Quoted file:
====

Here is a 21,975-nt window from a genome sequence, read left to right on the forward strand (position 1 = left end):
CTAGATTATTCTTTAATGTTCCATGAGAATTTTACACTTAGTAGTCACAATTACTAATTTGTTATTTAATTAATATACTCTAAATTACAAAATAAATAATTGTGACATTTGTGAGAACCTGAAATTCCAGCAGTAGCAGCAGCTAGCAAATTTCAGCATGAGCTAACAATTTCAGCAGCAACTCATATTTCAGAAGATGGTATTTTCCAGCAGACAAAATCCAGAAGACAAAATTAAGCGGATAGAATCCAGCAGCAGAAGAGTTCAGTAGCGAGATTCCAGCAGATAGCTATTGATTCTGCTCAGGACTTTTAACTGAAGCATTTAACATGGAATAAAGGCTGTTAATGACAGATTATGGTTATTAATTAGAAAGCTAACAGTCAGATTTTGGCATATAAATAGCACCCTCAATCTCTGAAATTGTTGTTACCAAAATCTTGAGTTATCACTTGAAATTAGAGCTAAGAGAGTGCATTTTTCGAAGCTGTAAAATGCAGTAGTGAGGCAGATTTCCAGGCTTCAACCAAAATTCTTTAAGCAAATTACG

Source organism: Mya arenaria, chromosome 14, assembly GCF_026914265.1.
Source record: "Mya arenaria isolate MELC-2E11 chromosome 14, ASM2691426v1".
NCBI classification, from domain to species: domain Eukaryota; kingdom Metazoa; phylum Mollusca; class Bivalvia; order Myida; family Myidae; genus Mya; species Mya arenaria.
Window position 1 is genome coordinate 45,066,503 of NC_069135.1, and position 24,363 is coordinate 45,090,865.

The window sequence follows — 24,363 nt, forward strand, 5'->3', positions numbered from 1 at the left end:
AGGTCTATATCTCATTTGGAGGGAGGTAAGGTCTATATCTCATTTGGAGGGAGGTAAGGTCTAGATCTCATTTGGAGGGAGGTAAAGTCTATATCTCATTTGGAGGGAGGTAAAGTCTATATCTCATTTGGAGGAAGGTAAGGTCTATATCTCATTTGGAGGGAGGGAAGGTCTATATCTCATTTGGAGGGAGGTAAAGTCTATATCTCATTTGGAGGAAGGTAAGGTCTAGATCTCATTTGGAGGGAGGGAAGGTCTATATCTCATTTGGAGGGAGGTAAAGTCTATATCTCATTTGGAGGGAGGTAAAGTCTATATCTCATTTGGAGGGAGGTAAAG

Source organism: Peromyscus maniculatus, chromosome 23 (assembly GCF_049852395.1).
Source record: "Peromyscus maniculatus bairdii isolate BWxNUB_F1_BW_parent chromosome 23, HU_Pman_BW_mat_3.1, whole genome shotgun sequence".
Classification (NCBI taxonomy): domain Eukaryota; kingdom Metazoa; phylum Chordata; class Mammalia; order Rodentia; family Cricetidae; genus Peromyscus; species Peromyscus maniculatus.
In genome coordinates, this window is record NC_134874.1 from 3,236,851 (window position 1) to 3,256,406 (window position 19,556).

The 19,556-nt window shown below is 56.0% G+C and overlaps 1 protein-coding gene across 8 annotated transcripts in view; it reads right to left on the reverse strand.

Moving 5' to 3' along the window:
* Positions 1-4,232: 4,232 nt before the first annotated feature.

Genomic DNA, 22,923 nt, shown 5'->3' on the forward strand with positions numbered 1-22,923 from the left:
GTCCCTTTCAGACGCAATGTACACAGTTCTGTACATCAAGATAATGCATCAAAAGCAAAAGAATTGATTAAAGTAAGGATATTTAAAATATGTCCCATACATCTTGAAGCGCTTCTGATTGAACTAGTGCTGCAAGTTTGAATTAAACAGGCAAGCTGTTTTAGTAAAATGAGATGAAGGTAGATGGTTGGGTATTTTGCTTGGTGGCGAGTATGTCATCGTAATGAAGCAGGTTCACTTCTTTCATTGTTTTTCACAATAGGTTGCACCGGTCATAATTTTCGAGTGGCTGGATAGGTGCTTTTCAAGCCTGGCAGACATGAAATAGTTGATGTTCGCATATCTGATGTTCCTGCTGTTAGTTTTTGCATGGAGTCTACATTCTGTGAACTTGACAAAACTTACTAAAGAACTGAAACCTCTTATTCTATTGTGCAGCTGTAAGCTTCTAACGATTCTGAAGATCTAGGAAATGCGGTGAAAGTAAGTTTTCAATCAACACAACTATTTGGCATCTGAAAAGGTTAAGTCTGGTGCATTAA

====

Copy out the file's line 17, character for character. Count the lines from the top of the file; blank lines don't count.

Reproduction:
GTCCCTTTCAGACGCAATGTACACAGTTCTGTACATCAAGATAATGCATCAAAAGCAAAAGAATTGATTAAAGTAAGGATATTTAAAATATGTCCCATACATCTTGAAGCGCTTCTGATTGAACTAGTGCTGCAAGTTTGAATTAAACAGGCAAGCTGTTTTAGTAAAATGAGATGAAGGTAGATGGTTGGGTATTTTGCTTGGTGGCGAGTATGTCATCGTAATGAAGCAGGTTCACTTCTTTCATTGTTTTTCACAATAGGTTGCACCGGTCATAATTTTCGAGTGGCTGGATAGGTGCTTTTCAAGCCTGGCAGACATGAAATAGTTGATGTTCGCATATCTGATGTTCCTGCTGTTAGTTTTTGCATGGAGTCTACATTCTGTGAACTTGACAAAACTTACTAAAGAACTGAAACCTCTTATTCTATTGTGCAGCTGTAAGCTTCTAACGATTCTGAAGATCTAGGAAATGCGGTGAAAGTAAGTTTTCAATCAACACAACTATTTGGCATCTGAAAAGGTTAAGTCTGGTGCATTAA